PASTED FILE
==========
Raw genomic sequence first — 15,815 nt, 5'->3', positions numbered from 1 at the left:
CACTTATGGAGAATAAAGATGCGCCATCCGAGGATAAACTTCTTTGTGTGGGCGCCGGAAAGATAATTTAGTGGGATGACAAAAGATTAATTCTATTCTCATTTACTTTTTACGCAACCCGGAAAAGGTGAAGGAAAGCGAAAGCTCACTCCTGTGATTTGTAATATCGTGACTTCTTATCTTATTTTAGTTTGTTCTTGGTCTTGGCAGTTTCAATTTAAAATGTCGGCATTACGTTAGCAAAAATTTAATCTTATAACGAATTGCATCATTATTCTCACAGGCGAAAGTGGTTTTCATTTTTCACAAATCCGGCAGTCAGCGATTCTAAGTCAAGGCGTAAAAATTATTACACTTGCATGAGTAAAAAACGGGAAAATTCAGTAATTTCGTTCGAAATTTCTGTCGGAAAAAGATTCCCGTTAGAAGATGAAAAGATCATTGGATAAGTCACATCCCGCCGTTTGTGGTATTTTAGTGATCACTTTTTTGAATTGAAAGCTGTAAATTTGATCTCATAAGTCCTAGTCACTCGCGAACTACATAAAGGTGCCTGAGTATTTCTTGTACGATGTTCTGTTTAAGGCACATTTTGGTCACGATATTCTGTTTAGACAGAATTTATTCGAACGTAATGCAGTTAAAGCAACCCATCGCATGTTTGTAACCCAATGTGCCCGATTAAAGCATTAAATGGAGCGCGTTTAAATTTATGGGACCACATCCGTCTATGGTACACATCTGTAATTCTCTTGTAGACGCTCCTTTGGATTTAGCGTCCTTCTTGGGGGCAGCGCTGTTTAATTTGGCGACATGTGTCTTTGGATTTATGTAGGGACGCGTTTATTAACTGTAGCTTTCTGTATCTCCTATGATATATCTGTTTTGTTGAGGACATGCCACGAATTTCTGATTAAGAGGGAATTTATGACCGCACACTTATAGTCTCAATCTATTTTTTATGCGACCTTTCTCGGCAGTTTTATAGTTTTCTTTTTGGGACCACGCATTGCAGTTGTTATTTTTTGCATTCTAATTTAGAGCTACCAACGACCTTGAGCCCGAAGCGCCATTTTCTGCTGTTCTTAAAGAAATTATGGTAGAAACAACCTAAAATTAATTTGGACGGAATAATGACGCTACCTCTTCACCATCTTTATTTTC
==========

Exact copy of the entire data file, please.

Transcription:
Raw genomic sequence first — 15,815 nt, 5'->3', positions numbered from 1 at the left:
CACTTATGGAGAATAAAGATGCGCCATCCGAGGATAAACTTCTTTGTGTGGGCGCCGGAAAGATAATTTAGTGGGATGACAAAAGATTAATTCTATTCTCATTTACTTTTTACGCAACCCGGAAAAGGTGAAGGAAAGCGAAAGCTCACTCCTGTGATTTGTAATATCGTGACTTCTTATCTTATTTTAGTTTGTTCTTGGTCTTGGCAGTTTCAATTTAAAATGTCGGCATTACGTTAGCAAAAATTTAATCTTATAACGAATTGCATCATTATTCTCACAGGCGAAAGTGGTTTTCATTTTTCACAAATCCGGCAGTCAGCGATTCTAAGTCAAGGCGTAAAAATTATTACACTTGCATGAGTAAAAAACGGGAAAATTCAGTAATTTCGTTCGAAATTTCTGTCGGAAAAAGATTCCCGTTAGAAGATGAAAAGATCATTGGATAAGTCACATCCCGCCGTTTGTGGTATTTTAGTGATCACTTTTTTGAATTGAAAGCTGTAAATTTGATCTCATAAGTCCTAGTCACTCGCGAACTACATAAAGGTGCCTGAGTATTTCTTGTACGATGTTCTGTTTAAGGCACATTTTGGTCACGATATTCTGTTTAGACAGAATTTATTCGAACGTAATGCAGTTAAAGCAACCCATCGCATGTTTGTAACCCAATGTGCCCGATTAAAGCATTAAATGGAGCGCGTTTAAATTTATGGGACCACATCCGTCTATGGTACACATCTGTAATTCTCTTGTAGACGCTCCTTTGGATTTAGCGTCCTTCTTGGGGGCAGCGCTGTTTAATTTGGCGACATGTGTCTTTGGATTTATGTAGGGACGCGTTTATTAACTGTAGCTTTCTGTATCTCCTATGATATATCTGTTTTGTTGAGGACATGCCACGAATTTCTGATTAAGAGGGAATTTATGACCGCACACTTATAGTCTCAATCTATTTTTTATGCGACCTTTCTCGGCAGTTTTATAGTTTTCTTTTTGGGACCACGCATTGCAGTTGTTATTTTTTGCATTCTAATTTAGAGCTACCAACGACCTTGAGCCCGAAGCGCCATTTTCTGCTGTTCTTAAAGAAATTATGGTAGAAACAACCTAAAATTAATTTGGACGGAATAATGACGCTACCTCTTCACCATCTTTATTTTC